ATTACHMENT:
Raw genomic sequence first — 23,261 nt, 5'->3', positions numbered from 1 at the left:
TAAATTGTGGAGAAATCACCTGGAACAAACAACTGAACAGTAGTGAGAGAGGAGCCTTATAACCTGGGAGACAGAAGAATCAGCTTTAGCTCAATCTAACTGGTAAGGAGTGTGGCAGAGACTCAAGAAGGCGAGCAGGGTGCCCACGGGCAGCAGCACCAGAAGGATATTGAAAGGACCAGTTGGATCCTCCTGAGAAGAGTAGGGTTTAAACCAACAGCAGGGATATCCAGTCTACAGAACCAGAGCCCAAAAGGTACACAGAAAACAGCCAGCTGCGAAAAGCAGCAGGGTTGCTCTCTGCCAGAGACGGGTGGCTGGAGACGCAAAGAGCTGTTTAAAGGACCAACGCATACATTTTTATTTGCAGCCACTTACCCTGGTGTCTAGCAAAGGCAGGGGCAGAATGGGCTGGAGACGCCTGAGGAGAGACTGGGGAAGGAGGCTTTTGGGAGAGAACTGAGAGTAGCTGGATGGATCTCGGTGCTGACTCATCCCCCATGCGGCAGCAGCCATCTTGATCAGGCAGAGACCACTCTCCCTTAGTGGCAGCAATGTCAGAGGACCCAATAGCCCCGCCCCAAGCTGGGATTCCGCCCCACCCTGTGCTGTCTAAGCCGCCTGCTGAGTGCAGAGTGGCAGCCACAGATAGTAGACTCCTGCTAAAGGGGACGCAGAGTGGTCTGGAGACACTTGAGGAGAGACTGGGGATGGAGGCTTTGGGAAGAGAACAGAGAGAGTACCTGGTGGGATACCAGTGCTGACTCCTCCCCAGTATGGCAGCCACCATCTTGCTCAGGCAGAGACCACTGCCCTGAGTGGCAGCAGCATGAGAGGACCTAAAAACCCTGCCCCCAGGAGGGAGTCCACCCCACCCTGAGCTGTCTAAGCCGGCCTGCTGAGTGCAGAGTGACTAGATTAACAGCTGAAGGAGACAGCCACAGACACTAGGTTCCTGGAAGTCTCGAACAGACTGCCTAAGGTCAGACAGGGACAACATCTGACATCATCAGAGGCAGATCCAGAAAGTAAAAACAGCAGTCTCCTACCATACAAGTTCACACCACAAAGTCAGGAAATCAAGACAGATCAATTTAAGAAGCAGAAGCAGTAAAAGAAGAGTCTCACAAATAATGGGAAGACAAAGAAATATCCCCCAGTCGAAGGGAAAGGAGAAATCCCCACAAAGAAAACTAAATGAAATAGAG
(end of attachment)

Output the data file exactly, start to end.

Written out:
Raw genomic sequence first — 23,261 nt, 5'->3', positions numbered from 1 at the left:
TAAATTGTGGAGAAATCACCTGGAACAAACAACTGAACAGTAGTGAGAGAGGAGCCTTATAACCTGGGAGACAGAAGAATCAGCTTTAGCTCAATCTAACTGGTAAGGAGTGTGGCAGAGACTCAAGAAGGCGAGCAGGGTGCCCACGGGCAGCAGCACCAGAAGGATATTGAAAGGACCAGTTGGATCCTCCTGAGAAGAGTAGGGTTTAAACCAACAGCAGGGATATCCAGTCTACAGAACCAGAGCCCAAAAGGTACACAGAAAACAGCCAGCTGCGAAAAGCAGCAGGGTTGCTCTCTGCCAGAGACGGGTGGCTGGAGACGCAAAGAGCTGTTTAAAGGACCAACGCATACATTTTTATTTGCAGCCACTTACCCTGGTGTCTAGCAAAGGCAGGGGCAGAATGGGCTGGAGACGCCTGAGGAGAGACTGGGGAAGGAGGCTTTTGGGAGAGAACTGAGAGTAGCTGGATGGATCTCGGTGCTGACTCATCCCCCATGCGGCAGCAGCCATCTTGATCAGGCAGAGACCACTCTCCCTTAGTGGCAGCAATGTCAGAGGACCCAATAGCCCCGCCCCAAGCTGGGATTCCGCCCCACCCTGTGCTGTCTAAGCCGCCTGCTGAGTGCAGAGTGGCAGCCACAGATAGTAGACTCCTGCTAAAGGGGACGCAGAGTGGTCTGGAGACACTTGAGGAGAGACTGGGGATGGAGGCTTTGGGAAGAGAACAGAGAGAGTACCTGGTGGGATACCAGTGCTGACTCCTCCCCAGTATGGCAGCCACCATCTTGCTCAGGCAGAGACCACTGCCCTGAGTGGCAGCAGCATGAGAGGACCTAAAAACCCTGCCCCCAGGAGGGAGTCCACCCCACCCTGAGCTGTCTAAGCCGGCCTGCTGAGTGCAGAGTGACTAGATTAACAGCTGAAGGAGACAGCCACAGACACTAGGTTCCTGGAAGTCTCGAACAGACTGCCTAAGGTCAGACAGGGACAACATCTGACATCATCAGAGGCAGATCCAGAAAGTAAAAACAGCAGTCTCCTACCATACAAGTTCACACCACAAAGTCAGGAAATCAAGACAGATCAATTTAAGAAGCAGAAGCAGTAAAAGAAGAGTCTCACAAATAATGGGAAGACAAAGAAATATCCCCCAGTCGAAGGGAAAGGAGAAATCCCCACAAAGAAAACTAAATGAAATAGAG